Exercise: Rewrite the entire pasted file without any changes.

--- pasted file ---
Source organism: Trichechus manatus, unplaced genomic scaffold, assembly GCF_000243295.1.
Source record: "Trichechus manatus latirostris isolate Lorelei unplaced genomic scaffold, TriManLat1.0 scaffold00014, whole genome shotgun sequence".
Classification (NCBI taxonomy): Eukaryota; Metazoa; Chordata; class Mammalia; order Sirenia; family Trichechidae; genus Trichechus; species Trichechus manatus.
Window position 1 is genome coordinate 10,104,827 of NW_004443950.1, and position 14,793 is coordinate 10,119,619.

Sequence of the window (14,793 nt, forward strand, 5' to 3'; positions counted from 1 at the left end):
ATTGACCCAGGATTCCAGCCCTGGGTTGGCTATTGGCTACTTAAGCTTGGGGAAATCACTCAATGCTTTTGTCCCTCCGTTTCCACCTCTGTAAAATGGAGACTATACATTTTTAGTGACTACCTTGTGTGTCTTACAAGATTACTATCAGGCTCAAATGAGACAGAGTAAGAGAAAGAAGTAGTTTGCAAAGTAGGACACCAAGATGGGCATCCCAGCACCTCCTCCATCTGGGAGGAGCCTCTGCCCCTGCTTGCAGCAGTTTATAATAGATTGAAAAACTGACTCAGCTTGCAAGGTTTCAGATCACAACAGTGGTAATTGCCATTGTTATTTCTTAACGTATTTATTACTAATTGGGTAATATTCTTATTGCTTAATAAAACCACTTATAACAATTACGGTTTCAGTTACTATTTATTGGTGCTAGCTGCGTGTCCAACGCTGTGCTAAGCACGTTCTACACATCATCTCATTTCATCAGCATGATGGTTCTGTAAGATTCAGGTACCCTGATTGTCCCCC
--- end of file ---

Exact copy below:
Source organism: Trichechus manatus, unplaced genomic scaffold, assembly GCF_000243295.1.
Source record: "Trichechus manatus latirostris isolate Lorelei unplaced genomic scaffold, TriManLat1.0 scaffold00014, whole genome shotgun sequence".
Classification (NCBI taxonomy): Eukaryota; Metazoa; Chordata; class Mammalia; order Sirenia; family Trichechidae; genus Trichechus; species Trichechus manatus.
Window position 1 is genome coordinate 10,104,827 of NW_004443950.1, and position 14,793 is coordinate 10,119,619.

Sequence of the window (14,793 nt, forward strand, 5' to 3'; positions counted from 1 at the left end):
ATTGACCCAGGATTCCAGCCCTGGGTTGGCTATTGGCTACTTAAGCTTGGGGAAATCACTCAATGCTTTTGTCCCTCCGTTTCCACCTCTGTAAAATGGAGACTATACATTTTTAGTGACTACCTTGTGTGTCTTACAAGATTACTATCAGGCTCAAATGAGACAGAGTAAGAGAAAGAAGTAGTTTGCAAAGTAGGACACCAAGATGGGCATCCCAGCACCTCCTCCATCTGGGAGGAGCCTCTGCCCCTGCTTGCAGCAGTTTATAATAGATTGAAAAACTGACTCAGCTTGCAAGGTTTCAGATCACAACAGTGGTAATTGCCATTGTTATTTCTTAACGTATTTATTACTAATTGGGTAATATTCTTATTGCTTAATAAAACCACTTATAACAATTACGGTTTCAGTTACTATTTATTGGTGCTAGCTGCGTGTCCAACGCTGTGCTAAGCACGTTCTACACATCATCTCATTTCATCAGCATGATGGTTCTGTAAGATTCAGGTACCCTGATTGTCCCCC